Hardegen achieved the rank of Korvettenkapitän, though at the time he was Kapitänleutnant. Over his career he sank 21 ships for a total of 112,447 GRT and damaged four others for 32,516 GRT – he also sank one warship and damaged another. On 23 April 1942, following this patrol he was awarded the Knights Cross with Oak Leaves, and later the U-boat badge with Diamonds. A member of the crew of 1933 at the Naval Academy (Marineschule) in Mürwik, eastern Germany, he was only 30 at the time.
Hardegen actually began his career in the naval air force, but injuries sustained when he crashed as a pilot brought him to the U-boat arm in November 1939, at the outset of the war. His total command experience of five patrols of 240 days at sea on two submarines plus his longevity and accessibility have made Hardegen somewhat of a “darling” of U-boat research into attacks on the Americas, or at least the United States.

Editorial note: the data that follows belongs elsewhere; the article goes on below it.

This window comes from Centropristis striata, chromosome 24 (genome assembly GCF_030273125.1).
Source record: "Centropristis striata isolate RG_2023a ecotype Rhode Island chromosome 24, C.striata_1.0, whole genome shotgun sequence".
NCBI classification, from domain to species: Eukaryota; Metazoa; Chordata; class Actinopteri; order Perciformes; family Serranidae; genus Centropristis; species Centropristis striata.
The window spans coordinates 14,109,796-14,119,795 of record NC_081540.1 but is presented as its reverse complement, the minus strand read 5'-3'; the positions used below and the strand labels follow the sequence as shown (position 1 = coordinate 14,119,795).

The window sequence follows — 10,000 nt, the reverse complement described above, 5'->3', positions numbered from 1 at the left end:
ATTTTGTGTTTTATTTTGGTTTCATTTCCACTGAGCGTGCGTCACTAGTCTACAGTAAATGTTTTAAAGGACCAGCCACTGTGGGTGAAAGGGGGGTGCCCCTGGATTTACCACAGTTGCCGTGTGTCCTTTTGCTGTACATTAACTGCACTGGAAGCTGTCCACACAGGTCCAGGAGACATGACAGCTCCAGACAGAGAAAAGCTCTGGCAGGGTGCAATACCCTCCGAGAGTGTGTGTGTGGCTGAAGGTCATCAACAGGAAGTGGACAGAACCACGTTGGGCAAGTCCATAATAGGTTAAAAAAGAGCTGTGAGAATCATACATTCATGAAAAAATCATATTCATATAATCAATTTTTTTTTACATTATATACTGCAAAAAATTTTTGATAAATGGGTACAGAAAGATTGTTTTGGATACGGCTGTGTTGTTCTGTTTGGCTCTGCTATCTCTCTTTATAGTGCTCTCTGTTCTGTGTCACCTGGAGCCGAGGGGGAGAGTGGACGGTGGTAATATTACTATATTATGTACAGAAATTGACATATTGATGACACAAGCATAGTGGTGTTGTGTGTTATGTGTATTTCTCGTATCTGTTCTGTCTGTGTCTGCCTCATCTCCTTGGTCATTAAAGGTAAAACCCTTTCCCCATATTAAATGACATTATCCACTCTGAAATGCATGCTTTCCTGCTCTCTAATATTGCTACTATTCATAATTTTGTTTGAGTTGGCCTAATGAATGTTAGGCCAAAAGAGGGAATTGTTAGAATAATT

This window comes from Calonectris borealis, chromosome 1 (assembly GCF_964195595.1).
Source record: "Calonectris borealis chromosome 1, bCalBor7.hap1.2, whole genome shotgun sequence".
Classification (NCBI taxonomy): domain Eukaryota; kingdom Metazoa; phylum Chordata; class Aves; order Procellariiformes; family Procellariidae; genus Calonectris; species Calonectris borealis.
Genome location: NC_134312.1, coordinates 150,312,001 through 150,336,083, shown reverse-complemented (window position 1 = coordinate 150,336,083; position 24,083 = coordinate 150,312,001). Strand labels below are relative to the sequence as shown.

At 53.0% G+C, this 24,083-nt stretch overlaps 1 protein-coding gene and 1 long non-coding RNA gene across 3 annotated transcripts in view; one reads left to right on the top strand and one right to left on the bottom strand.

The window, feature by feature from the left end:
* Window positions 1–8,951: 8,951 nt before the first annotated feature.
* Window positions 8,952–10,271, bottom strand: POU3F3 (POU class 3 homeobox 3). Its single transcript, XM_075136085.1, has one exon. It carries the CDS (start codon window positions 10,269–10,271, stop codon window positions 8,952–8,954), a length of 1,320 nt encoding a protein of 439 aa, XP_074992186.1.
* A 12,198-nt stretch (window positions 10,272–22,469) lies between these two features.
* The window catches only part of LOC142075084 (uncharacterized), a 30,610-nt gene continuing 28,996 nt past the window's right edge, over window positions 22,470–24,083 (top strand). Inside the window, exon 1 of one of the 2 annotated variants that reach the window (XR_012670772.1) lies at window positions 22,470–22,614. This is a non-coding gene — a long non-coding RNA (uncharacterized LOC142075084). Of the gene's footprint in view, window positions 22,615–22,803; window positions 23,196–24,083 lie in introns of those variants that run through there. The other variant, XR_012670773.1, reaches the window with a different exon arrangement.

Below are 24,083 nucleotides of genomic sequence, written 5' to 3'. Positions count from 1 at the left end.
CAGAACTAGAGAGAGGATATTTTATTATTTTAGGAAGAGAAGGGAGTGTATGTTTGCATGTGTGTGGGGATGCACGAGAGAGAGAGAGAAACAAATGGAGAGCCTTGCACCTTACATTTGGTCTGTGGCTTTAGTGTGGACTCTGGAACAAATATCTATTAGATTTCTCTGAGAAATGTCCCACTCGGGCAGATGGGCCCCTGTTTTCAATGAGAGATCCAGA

Hardagen’s patrols feature prominently in books such as Operation Drumbeat by Michael Gannon and Torpedo Junction by Homer Hickham, and The Fuhrer’s U-boats in American Waters by Gary Gentile (who accused Hardegen of doctoring his log). His feats are extolled on websites such as Sharkhunters of which he is a member. By all accounts Hardegen is a personable and likeable commander and veteran – he was said to have tied the shoe laces of an old merchant mariner who visited him to meet the man who sank him.
Hardegen corresponded with his victims, and took part in two particularly tragic sinkings – that of the only battle-tested armed merchant cruiser which the Americans put forth (the Atik, AK 101 aka the Caroline, in which all members of the US Navy crew and one of Hardegen’s crew perished on a stormy night) and the Muskogee, whose desperate survivors were photographed by Hardegen’s crew but never seen alive again (photos from a German magazine surfaced in a POW camp for allies and survived the war, and became the model of the Merchant Mariner’s Memorial in New York City).
In short Hardegen came to symbolize the opening attack on the Americas in the way that Werner Hartenstein and Albrecht Achilles symbolized the daring attacks in the Caribbean theater, and that Carlo Fecia di Cossato would represent the ravaging of ships off the Bahamas. He would have to be included in the iconic skippers such as Herbert Werner in his autobiographical Iron Coffins and the skipper in the fictional film Das Boot, which was loosely based on the patrols observed by a war correspondent.